The sideboard of this decklist has some truly interesting bullets in it:
Caldera Hellion is an interesting card. While it does clear away some of our own board, it also grows itself larger while doing so. It is a card I like playing with Evolution and it seems powerful against go-wide decks like Zoo and Robots. Godhead of Awe is one that I assume is present for decks like Eldrazi. We will almost always have more creatures than they do, so turning all the creatures into the same stats will tend to benefit us. Stonehorn Dignitary is one I need to get some more games in with to know how I really feel about it. There are a number of games where blanking a combat step or two is all we need to win the game. Alongside Felidar Guardian and Saheeli, we can even stall combat for multiple turns when we need to. This seems like a good tool against decks like Merfolk and even the mirror.
While I was a bit skeptical at first of the Saheeli combo in Modern, the more I play with it the more reasonable it feels. The fact that Saheeli can generate value with random creatures we have in play and provide some card selection with her +1 makes her a fairly reasonable Magic card even when we are not comboing. The more I cast Oath of Nissa, the more I like it as well. While it does come with some deck building restrictions to keep its hit percentage high, Oath does not have as strict requirements as something like Collected Company does.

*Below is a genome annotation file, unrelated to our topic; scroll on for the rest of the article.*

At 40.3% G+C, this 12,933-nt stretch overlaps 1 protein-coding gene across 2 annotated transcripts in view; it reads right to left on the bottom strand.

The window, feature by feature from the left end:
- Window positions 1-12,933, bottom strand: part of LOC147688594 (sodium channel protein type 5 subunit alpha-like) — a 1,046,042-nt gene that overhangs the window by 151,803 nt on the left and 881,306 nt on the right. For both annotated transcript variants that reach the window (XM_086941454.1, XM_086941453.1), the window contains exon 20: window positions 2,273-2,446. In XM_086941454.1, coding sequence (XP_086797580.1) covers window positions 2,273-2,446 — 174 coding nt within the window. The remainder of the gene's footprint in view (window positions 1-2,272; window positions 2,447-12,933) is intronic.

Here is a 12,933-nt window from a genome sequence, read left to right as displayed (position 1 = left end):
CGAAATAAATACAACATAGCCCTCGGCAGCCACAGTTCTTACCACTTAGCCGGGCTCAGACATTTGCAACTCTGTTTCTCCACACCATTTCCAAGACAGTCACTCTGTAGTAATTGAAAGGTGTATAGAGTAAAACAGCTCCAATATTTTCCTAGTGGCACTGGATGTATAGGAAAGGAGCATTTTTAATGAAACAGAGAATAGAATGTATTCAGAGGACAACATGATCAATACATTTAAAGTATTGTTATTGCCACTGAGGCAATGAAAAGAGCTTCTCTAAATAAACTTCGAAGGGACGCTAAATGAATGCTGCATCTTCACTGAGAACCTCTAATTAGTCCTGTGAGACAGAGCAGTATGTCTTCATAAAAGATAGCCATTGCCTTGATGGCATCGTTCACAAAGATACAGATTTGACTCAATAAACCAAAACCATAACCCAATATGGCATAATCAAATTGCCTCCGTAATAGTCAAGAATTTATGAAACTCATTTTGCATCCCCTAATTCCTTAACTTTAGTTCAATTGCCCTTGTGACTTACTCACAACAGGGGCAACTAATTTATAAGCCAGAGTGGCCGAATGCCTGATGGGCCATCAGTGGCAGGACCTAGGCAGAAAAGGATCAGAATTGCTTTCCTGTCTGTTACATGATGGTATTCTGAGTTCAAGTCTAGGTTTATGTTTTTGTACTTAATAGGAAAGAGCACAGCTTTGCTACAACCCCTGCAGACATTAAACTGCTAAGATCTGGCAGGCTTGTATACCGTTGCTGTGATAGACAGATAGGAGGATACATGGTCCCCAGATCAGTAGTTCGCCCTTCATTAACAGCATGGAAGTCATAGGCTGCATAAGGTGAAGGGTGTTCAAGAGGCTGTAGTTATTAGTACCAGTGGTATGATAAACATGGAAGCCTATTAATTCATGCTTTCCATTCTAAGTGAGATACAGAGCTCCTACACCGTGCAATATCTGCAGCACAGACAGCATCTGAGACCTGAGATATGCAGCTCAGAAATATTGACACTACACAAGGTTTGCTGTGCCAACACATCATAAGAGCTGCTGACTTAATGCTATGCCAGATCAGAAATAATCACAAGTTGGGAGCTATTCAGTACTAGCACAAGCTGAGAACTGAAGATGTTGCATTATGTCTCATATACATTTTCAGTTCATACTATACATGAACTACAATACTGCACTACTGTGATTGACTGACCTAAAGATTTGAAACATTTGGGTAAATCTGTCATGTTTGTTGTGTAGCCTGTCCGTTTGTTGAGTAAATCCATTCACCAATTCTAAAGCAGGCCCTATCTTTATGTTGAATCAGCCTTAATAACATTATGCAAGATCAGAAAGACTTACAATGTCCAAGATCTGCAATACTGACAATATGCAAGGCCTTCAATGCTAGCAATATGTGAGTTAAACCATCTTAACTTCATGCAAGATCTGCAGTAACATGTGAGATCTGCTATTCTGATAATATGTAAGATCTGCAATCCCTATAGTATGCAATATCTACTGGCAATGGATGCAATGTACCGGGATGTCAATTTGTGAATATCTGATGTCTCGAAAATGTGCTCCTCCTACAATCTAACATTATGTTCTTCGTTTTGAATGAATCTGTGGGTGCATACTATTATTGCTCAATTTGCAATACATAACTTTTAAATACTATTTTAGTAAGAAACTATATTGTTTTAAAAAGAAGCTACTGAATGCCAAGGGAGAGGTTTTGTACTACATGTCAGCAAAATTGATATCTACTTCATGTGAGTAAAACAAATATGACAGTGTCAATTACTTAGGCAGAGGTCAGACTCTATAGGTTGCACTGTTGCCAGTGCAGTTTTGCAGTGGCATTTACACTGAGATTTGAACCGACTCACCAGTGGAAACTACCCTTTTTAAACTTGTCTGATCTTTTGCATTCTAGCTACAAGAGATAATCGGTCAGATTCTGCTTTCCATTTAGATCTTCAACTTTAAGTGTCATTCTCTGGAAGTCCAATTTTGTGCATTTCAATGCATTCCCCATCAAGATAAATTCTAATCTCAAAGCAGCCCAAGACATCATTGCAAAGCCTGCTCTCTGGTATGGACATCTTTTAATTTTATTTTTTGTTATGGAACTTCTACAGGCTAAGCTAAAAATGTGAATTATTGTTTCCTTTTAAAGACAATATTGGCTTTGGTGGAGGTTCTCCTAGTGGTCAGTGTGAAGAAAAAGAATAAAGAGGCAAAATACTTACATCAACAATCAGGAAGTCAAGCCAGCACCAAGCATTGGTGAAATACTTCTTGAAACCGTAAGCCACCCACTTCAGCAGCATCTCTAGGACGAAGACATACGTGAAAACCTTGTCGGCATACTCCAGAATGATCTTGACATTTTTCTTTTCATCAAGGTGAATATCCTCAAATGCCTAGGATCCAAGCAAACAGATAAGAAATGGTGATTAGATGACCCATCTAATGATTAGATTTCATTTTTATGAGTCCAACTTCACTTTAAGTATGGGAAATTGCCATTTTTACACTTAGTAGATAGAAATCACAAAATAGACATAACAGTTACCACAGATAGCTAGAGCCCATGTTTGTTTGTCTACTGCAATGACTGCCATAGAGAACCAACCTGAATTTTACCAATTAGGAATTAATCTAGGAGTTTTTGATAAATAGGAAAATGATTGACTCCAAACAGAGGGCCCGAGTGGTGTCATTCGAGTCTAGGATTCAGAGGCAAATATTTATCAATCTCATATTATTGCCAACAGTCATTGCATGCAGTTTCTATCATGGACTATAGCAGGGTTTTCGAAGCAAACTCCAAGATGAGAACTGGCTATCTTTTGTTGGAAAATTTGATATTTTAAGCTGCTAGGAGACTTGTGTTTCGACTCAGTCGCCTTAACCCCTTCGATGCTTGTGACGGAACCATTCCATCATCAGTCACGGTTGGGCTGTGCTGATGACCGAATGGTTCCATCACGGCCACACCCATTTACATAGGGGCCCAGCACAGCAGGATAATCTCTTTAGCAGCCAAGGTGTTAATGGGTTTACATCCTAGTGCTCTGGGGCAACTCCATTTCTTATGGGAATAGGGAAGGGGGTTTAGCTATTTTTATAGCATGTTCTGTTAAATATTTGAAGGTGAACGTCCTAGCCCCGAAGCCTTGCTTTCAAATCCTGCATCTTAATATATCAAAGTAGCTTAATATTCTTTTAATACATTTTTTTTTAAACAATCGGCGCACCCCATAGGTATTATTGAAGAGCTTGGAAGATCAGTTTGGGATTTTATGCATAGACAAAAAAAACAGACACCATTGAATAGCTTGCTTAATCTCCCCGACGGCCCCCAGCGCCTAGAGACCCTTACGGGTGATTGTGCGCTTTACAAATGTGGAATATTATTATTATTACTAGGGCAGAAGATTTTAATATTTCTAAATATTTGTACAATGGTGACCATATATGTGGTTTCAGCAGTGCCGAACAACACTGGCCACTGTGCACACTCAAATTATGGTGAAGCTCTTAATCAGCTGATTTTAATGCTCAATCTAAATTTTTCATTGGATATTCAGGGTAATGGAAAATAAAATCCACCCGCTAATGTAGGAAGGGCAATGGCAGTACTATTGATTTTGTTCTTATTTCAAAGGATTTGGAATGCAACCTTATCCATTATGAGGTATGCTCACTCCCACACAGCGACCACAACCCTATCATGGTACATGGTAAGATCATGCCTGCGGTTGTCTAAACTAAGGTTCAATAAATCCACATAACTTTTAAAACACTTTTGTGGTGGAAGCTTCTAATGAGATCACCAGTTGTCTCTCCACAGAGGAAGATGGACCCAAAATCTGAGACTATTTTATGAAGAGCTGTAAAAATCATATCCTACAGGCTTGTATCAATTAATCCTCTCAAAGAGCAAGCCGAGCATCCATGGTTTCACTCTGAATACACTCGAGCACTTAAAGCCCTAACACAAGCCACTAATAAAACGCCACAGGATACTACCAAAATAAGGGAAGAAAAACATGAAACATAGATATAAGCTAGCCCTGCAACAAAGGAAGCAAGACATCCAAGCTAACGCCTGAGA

Have you played with the Saheeli Combo at all in Modern? Was it in one of these shells here or something else? Let me know in a comment below.
* One SCG Invitational Top 8
* Two SCG Invitational Top 16
* 14 SCG Open series Top 8s
* One GP top 16